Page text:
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Pops concertKalapana and Yvonne Elliman with the Honolulu Symphony Pops, Matt Catingub, conductor
Where: Blaisdell Concert Hall
When: 8 p.m. today and tomorrow
Tickets: $25 to $70
Elliman became world famous during the 1970s after getting the role of Mary Magdalene in the original recording of "Jesus Christ Superstar." Shortly after arriving in London in 1969, Andrew Lloyd Webber and Tim Rice discovered her at the Pheasantry Night Club where she performed in between the main acts.
When the headliner was a no-show, Elliman says "I was told to fill in the empty slot, and was approached immediately afterwards by Lloyd Webber offering me the role. I had no idea who Mary Magdalene was."
After selling millions of albums, "Jesus Christ Superstar" opened on Broadway, where Elliman reprised her role to packed houses. Elliman would also appear in the film version, and receive a Golden Globe nomination as Best Actress when she was only 21.
By this time, Elliman had recorded two solo albums, and had chosen to pursue a career of a performing-recording artist. Along the way, she met Eric Clapton, who invited her to sing back up on his hit version of Bob Marley's "I Shot the Sheriff" from his first solo album "461 Ocean Boulevard." She also co-wrote a song with Clapton, and appeared on several more songs, singing backup.
While in Clapton's band, she scored two more top 10 hits from her solo recording "Love Me," released in 1975, with the songs "Hello Stranger" and "Love Me." In 1978 she recorded the disco hit "If I Can't Have You" from the multi-million selling soundtrack to "Saturday Night Fever."
IN 1973, childhood buddies David John (DJ) Pratt and Carl James Malani Bilyeu auditioned at the Rainbow Villa for a popular act just making their name, Cecilio & Kapono. The duo encouraged Pratt and Bilyeu to put a band together.
Bilyeu was performing solo at the Oar House in Hawaii Kai, while DJ was downstairs at Chuck's in the band Sunlight with Kirk Thompson. They got together in DJ's grandfather's garage with the late Bryant "Mackey" Feary Jr., who was another solo act at the Oar House.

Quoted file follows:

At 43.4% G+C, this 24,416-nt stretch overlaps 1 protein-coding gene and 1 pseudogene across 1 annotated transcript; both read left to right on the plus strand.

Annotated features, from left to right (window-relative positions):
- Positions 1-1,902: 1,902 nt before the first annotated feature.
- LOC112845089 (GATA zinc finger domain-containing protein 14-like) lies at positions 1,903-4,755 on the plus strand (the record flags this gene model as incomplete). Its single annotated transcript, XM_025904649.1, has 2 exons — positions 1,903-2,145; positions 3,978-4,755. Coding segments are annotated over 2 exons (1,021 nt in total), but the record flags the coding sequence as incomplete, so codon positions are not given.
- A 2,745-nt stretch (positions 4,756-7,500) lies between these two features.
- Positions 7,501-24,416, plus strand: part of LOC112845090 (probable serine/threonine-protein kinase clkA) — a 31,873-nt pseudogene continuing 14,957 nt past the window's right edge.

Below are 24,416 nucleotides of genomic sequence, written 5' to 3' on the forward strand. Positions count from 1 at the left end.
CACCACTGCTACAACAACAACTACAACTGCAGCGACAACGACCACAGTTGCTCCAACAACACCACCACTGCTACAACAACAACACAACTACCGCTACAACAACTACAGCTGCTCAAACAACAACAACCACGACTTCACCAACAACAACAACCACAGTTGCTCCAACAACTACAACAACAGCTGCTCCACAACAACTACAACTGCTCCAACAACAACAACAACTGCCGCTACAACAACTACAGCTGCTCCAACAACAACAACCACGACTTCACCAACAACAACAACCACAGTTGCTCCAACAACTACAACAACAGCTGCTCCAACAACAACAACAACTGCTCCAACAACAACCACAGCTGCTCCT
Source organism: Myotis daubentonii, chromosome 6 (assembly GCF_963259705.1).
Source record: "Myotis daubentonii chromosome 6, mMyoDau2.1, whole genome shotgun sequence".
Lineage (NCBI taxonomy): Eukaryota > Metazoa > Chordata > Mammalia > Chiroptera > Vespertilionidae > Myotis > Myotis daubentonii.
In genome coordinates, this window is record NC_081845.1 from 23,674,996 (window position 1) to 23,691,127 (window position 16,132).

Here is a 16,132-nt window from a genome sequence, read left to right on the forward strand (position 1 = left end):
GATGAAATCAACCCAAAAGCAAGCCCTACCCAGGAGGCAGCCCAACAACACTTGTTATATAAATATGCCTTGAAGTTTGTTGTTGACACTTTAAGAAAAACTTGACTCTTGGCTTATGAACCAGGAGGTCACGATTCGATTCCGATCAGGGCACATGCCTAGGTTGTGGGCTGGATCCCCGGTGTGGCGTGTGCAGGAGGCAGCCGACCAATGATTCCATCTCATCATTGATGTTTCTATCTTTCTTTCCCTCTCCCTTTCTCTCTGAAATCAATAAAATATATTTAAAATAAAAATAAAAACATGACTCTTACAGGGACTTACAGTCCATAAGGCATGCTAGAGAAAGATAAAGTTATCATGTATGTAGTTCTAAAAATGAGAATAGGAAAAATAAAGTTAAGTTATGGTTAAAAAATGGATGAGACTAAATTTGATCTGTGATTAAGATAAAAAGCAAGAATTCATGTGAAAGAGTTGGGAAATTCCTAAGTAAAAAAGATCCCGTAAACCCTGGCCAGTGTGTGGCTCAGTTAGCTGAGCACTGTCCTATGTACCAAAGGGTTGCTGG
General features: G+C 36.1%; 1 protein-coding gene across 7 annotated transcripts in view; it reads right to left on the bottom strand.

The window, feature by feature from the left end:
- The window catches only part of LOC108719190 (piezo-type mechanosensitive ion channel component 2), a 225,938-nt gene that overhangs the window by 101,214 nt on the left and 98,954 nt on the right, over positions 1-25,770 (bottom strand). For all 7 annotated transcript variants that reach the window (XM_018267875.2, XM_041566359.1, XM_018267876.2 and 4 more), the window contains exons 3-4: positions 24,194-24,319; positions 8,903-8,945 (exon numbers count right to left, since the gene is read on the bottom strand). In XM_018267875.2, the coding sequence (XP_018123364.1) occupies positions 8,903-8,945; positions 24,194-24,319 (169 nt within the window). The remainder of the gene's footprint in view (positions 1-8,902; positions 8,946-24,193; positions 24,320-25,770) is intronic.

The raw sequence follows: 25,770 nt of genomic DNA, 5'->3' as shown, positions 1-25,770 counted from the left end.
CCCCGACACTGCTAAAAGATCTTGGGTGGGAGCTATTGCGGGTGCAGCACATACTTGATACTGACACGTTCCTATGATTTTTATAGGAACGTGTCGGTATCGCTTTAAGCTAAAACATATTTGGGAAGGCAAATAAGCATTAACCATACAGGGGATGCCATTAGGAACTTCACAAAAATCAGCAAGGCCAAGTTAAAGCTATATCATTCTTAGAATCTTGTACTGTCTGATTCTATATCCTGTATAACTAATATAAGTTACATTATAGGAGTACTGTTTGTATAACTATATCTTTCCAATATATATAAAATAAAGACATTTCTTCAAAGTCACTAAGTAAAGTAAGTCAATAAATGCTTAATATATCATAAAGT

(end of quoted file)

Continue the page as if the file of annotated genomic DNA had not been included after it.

The three wrote a few songs together, rehearsed and there was a discussion about the meaning of Kalapana. The literal translation is "sprouting money." Thompson said the meaning was "beat of the music," but he wanted the band name Dove anyway. DJ thought Kalapana meant "black sand."
So the newly dubbed Kalapana played their first gig at Chuck's, then became the regular house band at a new club called The Toppe Ada Shoppe.
The band would become a popular opening act for such visiting bands as Earth Wind and Fire, Batdorf and Rodney, The Moody Blues, and Sly and the Family Stone. When they released their self-titled debut album, recording studio sidemen included Michael Paulo on sax and flute, and Alvin Fejerang on drums.
Kalapana would go on to win several Nani Awards, the predecessor to the Na Hoku Hanohano Awards. The band received four nominations, and would win two of them, for "Best Performance by a Duo or Group" and "Best Male Vocalist" for Feary, who had split from the group by then to go out on his own.
By this time, the group reorganized to include Paulo, Fejerang, Feary's replacement Randy Aloya, and Kimo Cornwell, formerly of Beowolf (and now with Hiroshima). Kalapana went on to tour Japan and later release several albums specifically for that country's market.
Back in Hawaii, Feary and Bilyeu would get back together and release the well-received "Kalapana Live Reunion" album taken from a concert at the Waikiki Shell.
Over the next few years, group members would come and go. But now you can see and hear the latest edition of Kalapana, as well as Yvonne Elliman, with the lush backing of the Honolulu Symphony Pops.
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